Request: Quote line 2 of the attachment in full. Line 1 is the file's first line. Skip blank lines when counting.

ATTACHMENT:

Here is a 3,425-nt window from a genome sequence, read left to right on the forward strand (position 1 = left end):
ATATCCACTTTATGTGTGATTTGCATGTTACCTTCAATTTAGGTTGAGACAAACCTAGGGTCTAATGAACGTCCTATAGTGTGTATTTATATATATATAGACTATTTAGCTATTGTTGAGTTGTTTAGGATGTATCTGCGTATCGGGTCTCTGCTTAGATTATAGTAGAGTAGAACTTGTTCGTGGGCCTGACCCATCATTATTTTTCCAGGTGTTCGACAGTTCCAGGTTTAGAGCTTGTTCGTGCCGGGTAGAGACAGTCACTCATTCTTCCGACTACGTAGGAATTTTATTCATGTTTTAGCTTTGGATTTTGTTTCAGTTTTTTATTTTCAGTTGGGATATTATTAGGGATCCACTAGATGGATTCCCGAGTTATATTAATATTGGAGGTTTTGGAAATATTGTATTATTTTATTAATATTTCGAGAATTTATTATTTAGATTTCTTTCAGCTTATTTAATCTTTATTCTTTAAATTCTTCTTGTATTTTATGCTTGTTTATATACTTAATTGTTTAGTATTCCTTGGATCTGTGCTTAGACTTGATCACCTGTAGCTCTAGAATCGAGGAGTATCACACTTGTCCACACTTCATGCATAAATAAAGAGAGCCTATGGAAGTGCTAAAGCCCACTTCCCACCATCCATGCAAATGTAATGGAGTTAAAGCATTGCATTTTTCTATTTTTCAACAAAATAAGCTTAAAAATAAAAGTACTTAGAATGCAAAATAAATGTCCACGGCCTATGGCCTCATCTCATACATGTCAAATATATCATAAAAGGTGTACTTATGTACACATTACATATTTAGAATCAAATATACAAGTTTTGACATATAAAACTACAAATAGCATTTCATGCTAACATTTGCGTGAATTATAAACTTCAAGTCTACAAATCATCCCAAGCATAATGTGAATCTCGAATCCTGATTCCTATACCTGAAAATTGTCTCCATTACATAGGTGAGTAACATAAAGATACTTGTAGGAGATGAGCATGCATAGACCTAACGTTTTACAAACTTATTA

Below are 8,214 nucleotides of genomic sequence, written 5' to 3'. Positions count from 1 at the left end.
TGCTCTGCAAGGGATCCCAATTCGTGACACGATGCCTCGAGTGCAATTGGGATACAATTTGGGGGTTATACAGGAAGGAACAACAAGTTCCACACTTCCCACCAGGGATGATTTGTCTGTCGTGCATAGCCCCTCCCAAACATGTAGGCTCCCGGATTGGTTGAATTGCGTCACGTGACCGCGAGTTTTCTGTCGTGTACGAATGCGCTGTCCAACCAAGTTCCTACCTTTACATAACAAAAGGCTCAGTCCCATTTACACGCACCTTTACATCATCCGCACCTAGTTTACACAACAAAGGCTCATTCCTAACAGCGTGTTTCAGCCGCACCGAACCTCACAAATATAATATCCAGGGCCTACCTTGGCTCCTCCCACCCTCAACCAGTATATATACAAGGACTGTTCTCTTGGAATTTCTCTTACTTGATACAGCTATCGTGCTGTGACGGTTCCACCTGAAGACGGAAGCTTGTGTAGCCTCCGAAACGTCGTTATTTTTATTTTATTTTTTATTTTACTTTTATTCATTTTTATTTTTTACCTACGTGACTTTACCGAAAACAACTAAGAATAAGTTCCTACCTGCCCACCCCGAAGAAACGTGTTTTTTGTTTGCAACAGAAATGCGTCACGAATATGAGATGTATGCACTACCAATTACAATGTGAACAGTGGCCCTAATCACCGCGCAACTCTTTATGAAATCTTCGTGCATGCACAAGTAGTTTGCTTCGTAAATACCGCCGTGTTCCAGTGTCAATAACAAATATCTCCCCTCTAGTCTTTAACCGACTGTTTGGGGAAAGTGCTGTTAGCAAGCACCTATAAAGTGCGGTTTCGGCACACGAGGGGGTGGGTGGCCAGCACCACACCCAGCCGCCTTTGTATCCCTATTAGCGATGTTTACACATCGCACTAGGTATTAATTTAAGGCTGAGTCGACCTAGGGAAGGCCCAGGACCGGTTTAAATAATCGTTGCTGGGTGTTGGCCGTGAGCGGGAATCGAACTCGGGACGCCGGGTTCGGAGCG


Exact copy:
ATATCCACTTTATGTGTGATTTGCATGTTACCTTCAATTTAGGTTGAGACAAACCTAGGGTCTAATGAACGTCCTATAGTGTGTATTTATATATATATAGACTATTTAGCTATTGTTGAGTTGTTTAGGATGTATCTGCGTATCGGGTCTCTGCTTAGATTATAGTAGAGTAGAACTTGTTCGTGGGCCTGACCCATCATTATTTTTCCAGGTGTTCGACAGTTCCAGGTTTAGAGCTTGTTCGTGCCGGGTAGAGACAGTCACTCATTCTTCCGACTACGTAGGAATTTTATTCATGTTTTAGCTTTGGATTTTGTTTCAGTTTTTTATTTTCAGTTGGGATATTATTAGGGATCCACTAGATGGATTCCCGAGTTATATTAATATTGGAGGTTTTGGAAATATTGTATTATTTTATTAATATTTCGAGAATTTATTATTTAGATTTCTTTCAGCTTATTTAATCTTTATTCTTTAAATTCTTCTTGTATTTTATGCTTGTTTATATACTTAATTGTTTAGTATTCCTTGGATCTGTGCTTAGACTTGATCACCTGTAGCTCTAGAATCGAGGAGTATCACACTTGTCCACACTTCATGCATAAATAAAGAGAGCCTATGGAAGTGCTAAAGCCCACTTCCCACCATCCATGCAAATGTAATGGAGTTAAAGCATTGCATTTTTCTATTTTTCAACAAAATAAGCTTAAAAATAAAAGTACTTAGAATGCAAAATAAATGTCCACGGCCTATGGCCTCATCTCATACATGTCAAATATATCATAAAAGGTGTACTTATGTACACATTACATATTTAGAATCAAATATACAAGTTTTGACATATAAAACTACAAATAGCATTTCATGCTAACATTTGCGTGAATTATAAACTTCAAGTCTACAAATCATCCCAAGCATAATGTGAATCTCGAATCCTGATTCCTATACCTGAAAATTGTCTCCATTACATAGGTGAGTAACATAAAGATACTTGTAGGAGATGAGCATGCATAGACCTAACGTTTTACAAACTTATTA